The twenty-first century is an era increasingly being dominated by the logics of the neoliberal market, which goes accompanied by a declining welfare state and the subsequent emergence of the participatory society, all of which together lead to the paradoxical effect of a growing rather than a decreasing, new kind of poverty: debts. However, this ‘neoliberal poverty’ that debts are, is structurally made invisible through the strategy of depoliticization that favors this participatory policy. A contemporary and increasingly popular way of executing this strategy throughout the media, is the genre that British scholars labelled ‘poverty porn’, that upholds an anti-welfare message through representing poverty in a stigmatized, stereotypical, and individualized manner that neglects important structural causes of poverty. The case of the Dutch documentary series ‘Schuldig’ about people in debts in a neighborhood of Amsterdam, challenges this logic due to an approach that seems to offer an alternative to poverty porn and was acclaimed by many. Moreover, the series has contributed to opening up a public and political debate that effectively seems to tackle poverty. Goal of the current study is to examine the precise formula of Schuldig, through answering the research question ‘In light of conventional media representations of poverty, what makes the case of Schuldig a relatively novel and unique discourse about poverty?’, through the implementation of a discourse analysis on newspaper coverage on Schuldig as well as on the series itself. Starting from concrete elements that are evidence of the concept of poverty porn and the discourse of neoliberalism and participatory society, findings of the analyses show that the series Schuldig has adopted elements of poverty porn in such a way that it transforms so-called ‘judgement shots’, aimed to evoke moral disgust, into the conveyance of a message that favors the poor. Using the rhetoric of dissociating, “self-Othering”, the addition of context, and a multifaceted view of the poor, the case shows that the concept of poverty porn is not simply a black versus white issue, but can be implemented in more elaborate ways in order to foster a diverse debate that can lead to political and societal change. Moreover, with these findings, the case of Schuldig delivers a relevant contribution not only to the dominant portrayal of poverty, poverty porn, but also it sheds new light on more conventional media framing of poverty such as Iyengar’s thematic and episodic framing, and the Othering framing as posed by Krumer-Nevo and Benjamin (2010).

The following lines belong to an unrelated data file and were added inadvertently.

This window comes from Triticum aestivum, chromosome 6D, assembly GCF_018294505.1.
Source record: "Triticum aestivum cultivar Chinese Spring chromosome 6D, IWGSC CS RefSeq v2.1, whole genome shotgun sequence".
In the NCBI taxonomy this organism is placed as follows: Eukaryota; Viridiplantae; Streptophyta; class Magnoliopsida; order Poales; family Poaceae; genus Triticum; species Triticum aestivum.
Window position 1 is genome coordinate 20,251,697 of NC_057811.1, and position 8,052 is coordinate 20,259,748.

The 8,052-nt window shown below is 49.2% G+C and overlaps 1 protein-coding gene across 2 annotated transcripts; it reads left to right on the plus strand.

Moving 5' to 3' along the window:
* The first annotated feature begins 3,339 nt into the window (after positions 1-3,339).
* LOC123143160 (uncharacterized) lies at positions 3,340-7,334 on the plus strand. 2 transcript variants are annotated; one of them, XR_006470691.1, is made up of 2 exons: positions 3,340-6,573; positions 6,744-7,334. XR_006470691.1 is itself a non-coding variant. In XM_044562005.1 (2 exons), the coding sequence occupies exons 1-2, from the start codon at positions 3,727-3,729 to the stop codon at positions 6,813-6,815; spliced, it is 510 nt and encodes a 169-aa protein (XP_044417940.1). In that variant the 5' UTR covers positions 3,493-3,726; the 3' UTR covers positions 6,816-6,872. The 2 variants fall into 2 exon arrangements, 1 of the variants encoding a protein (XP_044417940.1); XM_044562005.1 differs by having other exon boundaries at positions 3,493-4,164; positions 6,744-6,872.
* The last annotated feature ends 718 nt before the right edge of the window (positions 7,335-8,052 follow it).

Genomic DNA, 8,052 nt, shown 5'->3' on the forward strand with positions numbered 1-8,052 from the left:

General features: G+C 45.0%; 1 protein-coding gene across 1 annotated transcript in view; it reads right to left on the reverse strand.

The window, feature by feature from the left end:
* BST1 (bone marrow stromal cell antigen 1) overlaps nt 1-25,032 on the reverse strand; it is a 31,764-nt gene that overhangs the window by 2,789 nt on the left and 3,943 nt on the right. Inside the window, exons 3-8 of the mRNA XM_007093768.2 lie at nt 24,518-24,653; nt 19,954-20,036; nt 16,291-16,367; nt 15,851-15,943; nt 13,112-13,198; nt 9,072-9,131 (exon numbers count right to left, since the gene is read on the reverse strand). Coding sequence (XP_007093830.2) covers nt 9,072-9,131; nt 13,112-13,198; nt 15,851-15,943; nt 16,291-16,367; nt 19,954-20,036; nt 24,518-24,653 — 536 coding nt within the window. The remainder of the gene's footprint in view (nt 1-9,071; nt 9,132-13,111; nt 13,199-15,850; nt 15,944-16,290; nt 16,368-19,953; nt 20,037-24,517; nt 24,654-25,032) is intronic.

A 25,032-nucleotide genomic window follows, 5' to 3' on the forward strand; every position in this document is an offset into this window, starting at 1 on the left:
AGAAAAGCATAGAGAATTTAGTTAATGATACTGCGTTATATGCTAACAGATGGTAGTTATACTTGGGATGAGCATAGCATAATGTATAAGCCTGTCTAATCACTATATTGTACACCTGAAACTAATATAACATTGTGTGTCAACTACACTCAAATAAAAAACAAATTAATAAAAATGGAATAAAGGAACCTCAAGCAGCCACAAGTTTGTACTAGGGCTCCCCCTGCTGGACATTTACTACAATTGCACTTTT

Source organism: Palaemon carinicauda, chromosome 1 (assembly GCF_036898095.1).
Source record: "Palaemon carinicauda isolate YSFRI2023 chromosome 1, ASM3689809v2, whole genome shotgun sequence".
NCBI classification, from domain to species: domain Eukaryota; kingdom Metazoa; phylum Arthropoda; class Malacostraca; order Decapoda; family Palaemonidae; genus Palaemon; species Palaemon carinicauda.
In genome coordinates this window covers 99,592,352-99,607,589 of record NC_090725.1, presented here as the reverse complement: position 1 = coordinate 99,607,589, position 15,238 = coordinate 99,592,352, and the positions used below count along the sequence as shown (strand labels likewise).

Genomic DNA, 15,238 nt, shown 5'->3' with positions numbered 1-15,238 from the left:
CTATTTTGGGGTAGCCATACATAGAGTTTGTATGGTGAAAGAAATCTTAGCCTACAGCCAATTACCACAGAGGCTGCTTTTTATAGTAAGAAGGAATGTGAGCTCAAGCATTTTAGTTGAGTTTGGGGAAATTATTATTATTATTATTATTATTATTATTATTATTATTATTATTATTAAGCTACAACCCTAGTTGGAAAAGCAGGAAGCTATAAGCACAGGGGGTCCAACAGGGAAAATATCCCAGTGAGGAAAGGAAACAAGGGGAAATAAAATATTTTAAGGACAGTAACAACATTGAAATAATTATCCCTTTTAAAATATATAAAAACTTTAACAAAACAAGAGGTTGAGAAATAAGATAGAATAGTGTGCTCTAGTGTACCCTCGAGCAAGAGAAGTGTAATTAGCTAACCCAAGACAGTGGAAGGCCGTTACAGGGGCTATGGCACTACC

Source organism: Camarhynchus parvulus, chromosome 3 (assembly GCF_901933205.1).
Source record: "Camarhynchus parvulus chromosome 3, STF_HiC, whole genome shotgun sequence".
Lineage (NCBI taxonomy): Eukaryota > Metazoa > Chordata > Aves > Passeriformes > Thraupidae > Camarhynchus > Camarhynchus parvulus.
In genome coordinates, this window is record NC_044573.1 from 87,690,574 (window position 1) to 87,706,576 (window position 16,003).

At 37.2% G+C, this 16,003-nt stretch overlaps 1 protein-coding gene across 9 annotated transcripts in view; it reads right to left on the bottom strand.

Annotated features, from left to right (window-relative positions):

Additional Metadata
Keywords media, culture, society, neoliberalism, participatory society, depoliticization, poverty porn, Othering
Thesis Advisor I. Awad Cherit
Persistent URL
Series Media, Culture & Society
I. Rots. (2018, June 25). Guilty and in debts: Who is paying the bill? A qualitative content analysis of the portrayal of poverty in the documentary series ‘Schuldig’. Media, Culture & Society. Retrieved from